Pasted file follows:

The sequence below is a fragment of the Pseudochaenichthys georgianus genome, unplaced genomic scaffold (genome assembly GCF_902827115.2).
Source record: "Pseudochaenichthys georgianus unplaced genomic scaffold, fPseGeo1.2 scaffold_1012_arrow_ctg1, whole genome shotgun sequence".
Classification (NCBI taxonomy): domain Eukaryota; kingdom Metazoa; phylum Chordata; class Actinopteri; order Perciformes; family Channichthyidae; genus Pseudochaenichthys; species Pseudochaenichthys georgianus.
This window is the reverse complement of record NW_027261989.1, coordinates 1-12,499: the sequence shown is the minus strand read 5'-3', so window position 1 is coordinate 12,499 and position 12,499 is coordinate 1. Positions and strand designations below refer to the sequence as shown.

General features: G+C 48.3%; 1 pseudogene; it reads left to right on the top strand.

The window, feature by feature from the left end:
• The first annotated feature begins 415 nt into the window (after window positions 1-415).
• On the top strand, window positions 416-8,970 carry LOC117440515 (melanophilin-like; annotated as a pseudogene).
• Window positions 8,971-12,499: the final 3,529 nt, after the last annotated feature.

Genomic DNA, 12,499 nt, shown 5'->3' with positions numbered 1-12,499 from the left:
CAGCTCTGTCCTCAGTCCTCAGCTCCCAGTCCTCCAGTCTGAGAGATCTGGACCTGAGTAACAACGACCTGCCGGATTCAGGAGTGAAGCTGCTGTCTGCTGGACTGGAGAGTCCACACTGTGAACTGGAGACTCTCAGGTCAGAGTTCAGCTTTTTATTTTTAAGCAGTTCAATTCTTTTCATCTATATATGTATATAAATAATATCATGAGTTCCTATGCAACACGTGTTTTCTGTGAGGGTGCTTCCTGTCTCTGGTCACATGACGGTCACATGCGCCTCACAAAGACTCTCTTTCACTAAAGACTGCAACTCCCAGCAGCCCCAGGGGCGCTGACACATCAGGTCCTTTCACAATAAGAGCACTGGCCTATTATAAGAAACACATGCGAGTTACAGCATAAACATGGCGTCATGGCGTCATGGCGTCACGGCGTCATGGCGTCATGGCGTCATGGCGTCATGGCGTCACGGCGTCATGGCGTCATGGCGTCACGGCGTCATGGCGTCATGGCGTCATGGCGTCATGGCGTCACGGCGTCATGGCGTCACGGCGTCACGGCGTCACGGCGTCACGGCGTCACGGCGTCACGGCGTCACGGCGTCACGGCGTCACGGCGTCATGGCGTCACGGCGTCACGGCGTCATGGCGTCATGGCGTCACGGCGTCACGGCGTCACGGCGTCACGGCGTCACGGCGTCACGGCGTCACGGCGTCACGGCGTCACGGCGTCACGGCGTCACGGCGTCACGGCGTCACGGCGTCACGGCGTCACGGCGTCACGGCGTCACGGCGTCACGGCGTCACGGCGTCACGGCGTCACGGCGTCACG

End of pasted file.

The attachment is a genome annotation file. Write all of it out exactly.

The sequence below is a fragment of the Pseudochaenichthys georgianus genome, unplaced genomic scaffold (genome assembly GCF_902827115.2).
Source record: "Pseudochaenichthys georgianus unplaced genomic scaffold, fPseGeo1.2 scaffold_1012_arrow_ctg1, whole genome shotgun sequence".
Classification (NCBI taxonomy): domain Eukaryota; kingdom Metazoa; phylum Chordata; class Actinopteri; order Perciformes; family Channichthyidae; genus Pseudochaenichthys; species Pseudochaenichthys georgianus.
This window is the reverse complement of record NW_027261989.1, coordinates 1-12,499: the sequence shown is the minus strand read 5'-3', so window position 1 is coordinate 12,499 and position 12,499 is coordinate 1. Positions and strand designations below refer to the sequence as shown.

General features: G+C 48.3%; 1 pseudogene; it reads left to right on the top strand.

The window, feature by feature from the left end:
• The first annotated feature begins 415 nt into the window (after window positions 1-415).
• On the top strand, window positions 416-8,970 carry LOC117440515 (melanophilin-like; annotated as a pseudogene).
• Window positions 8,971-12,499: the final 3,529 nt, after the last annotated feature.

Genomic DNA, 12,499 nt, shown 5'->3' with positions numbered 1-12,499 from the left:
CAGCTCTGTCCTCAGTCCTCAGCTCCCAGTCCTCCAGTCTGAGAGATCTGGACCTGAGTAACAACGACCTGCCGGATTCAGGAGTGAAGCTGCTGTCTGCTGGACTGGAGAGTCCACACTGTGAACTGGAGACTCTCAGGTCAGAGTTCAGCTTTTTATTTTTAAGCAGTTCAATTCTTTTCATCTATATATGTATATAAATAATATCATGAGTTCCTATGCAACACGTGTTTTCTGTGAGGGTGCTTCCTGTCTCTGGTCACATGACGGTCACATGCGCCTCACAAAGACTCTCTTTCACTAAAGACTGCAACTCCCAGCAGCCCCAGGGGCGCTGACACATCAGGTCCTTTCACAATAAGAGCACTGGCCTATTATAAGAAACACATGCGAGTTACAGCATAAACATGGCGTCATGGCGTCATGGCGTCACGGCGTCATGGCGTCATGGCGTCATGGCGTCATGGCGTCACGGCGTCATGGCGTCATGGCGTCACGGCGTCATGGCGTCATGGCGTCATGGCGTCATGGCGTCACGGCGTCATGGCGTCACGGCGTCACGGCGTCACGGCGTCACGGCGTCACGGCGTCACGGCGTCACGGCGTCACGGCGTCACGGCGTCATGGCGTCACGGCGTCACGGCGTCATGGCGTCATGGCGTCACGGCGTCACGGCGTCACGGCGTCACGGCGTCACGGCGTCACGGCGTCACGGCGTCACGGCGTCACGGCGTCACGGCGTCACGGCGTCACGGCGTCACGGCGTCACGGCGTCACGGCGTCACGGCGTCACGGCGTCACGGCGTCACGGCGTCACGGCGTCACGGCGTCACG